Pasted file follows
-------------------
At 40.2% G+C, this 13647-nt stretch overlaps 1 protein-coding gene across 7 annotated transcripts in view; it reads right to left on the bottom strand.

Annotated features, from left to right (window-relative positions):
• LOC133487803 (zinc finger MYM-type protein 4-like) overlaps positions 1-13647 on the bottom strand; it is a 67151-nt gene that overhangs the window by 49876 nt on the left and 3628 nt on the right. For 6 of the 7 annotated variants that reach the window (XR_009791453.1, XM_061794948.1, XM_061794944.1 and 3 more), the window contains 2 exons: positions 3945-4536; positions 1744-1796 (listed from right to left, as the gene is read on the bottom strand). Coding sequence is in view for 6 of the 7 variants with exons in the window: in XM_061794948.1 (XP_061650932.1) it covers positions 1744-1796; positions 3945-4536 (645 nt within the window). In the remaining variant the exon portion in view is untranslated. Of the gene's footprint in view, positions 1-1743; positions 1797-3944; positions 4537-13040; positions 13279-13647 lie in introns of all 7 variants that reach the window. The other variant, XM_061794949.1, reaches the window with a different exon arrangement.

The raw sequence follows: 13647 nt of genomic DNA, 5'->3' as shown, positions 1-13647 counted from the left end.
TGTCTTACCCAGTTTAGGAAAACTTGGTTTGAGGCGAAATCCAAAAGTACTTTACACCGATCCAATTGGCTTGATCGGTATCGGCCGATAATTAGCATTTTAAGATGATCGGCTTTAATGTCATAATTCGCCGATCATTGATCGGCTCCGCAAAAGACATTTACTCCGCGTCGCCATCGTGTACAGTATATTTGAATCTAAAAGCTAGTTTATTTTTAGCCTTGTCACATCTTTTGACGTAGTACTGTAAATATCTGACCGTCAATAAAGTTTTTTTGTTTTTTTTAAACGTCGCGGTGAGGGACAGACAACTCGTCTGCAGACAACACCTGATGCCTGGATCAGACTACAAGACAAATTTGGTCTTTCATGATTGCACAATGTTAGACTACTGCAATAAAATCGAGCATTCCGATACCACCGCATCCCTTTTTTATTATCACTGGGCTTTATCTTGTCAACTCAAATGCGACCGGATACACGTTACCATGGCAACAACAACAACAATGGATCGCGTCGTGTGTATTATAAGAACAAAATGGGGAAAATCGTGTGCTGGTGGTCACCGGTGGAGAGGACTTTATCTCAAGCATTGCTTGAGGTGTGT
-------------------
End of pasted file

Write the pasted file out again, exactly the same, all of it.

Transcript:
At 40.2% G+C, this 13647-nt stretch overlaps 1 protein-coding gene across 7 annotated transcripts in view; it reads right to left on the bottom strand.

Annotated features, from left to right (window-relative positions):
• LOC133487803 (zinc finger MYM-type protein 4-like) overlaps positions 1-13647 on the bottom strand; it is a 67151-nt gene that overhangs the window by 49876 nt on the left and 3628 nt on the right. For 6 of the 7 annotated variants that reach the window (XR_009791453.1, XM_061794948.1, XM_061794944.1 and 3 more), the window contains 2 exons: positions 3945-4536; positions 1744-1796 (listed from right to left, as the gene is read on the bottom strand). Coding sequence is in view for 6 of the 7 variants with exons in the window: in XM_061794948.1 (XP_061650932.1) it covers positions 1744-1796; positions 3945-4536 (645 nt within the window). In the remaining variant the exon portion in view is untranslated. Of the gene's footprint in view, positions 1-1743; positions 1797-3944; positions 4537-13040; positions 13279-13647 lie in introns of all 7 variants that reach the window. The other variant, XM_061794949.1, reaches the window with a different exon arrangement.

The raw sequence follows: 13647 nt of genomic DNA, 5'->3' as shown, positions 1-13647 counted from the left end.
TGTCTTACCCAGTTTAGGAAAACTTGGTTTGAGGCGAAATCCAAAAGTACTTTACACCGATCCAATTGGCTTGATCGGTATCGGCCGATAATTAGCATTTTAAGATGATCGGCTTTAATGTCATAATTCGCCGATCATTGATCGGCTCCGCAAAAGACATTTACTCCGCGTCGCCATCGTGTACAGTATATTTGAATCTAAAAGCTAGTTTATTTTTAGCCTTGTCACATCTTTTGACGTAGTACTGTAAATATCTGACCGTCAATAAAGTTTTTTTGTTTTTTTTAAACGTCGCGGTGAGGGACAGACAACTCGTCTGCAGACAACACCTGATGCCTGGATCAGACTACAAGACAAATTTGGTCTTTCATGATTGCACAATGTTAGACTACTGCAATAAAATCGAGCATTCCGATACCACCGCATCCCTTTTTTATTATCACTGGGCTTTATCTTGTCAACTCAAATGCGACCGGATACACGTTACCATGGCAACAACAACAACAATGGATCGCGTCGTGTGTATTATAAGAACAAAATGGGGAAAATCGTGTGCTGGTGGTCACCGGTGGAGAGGACTTTATCTCAAGCATTGCTTGAGGTGTGT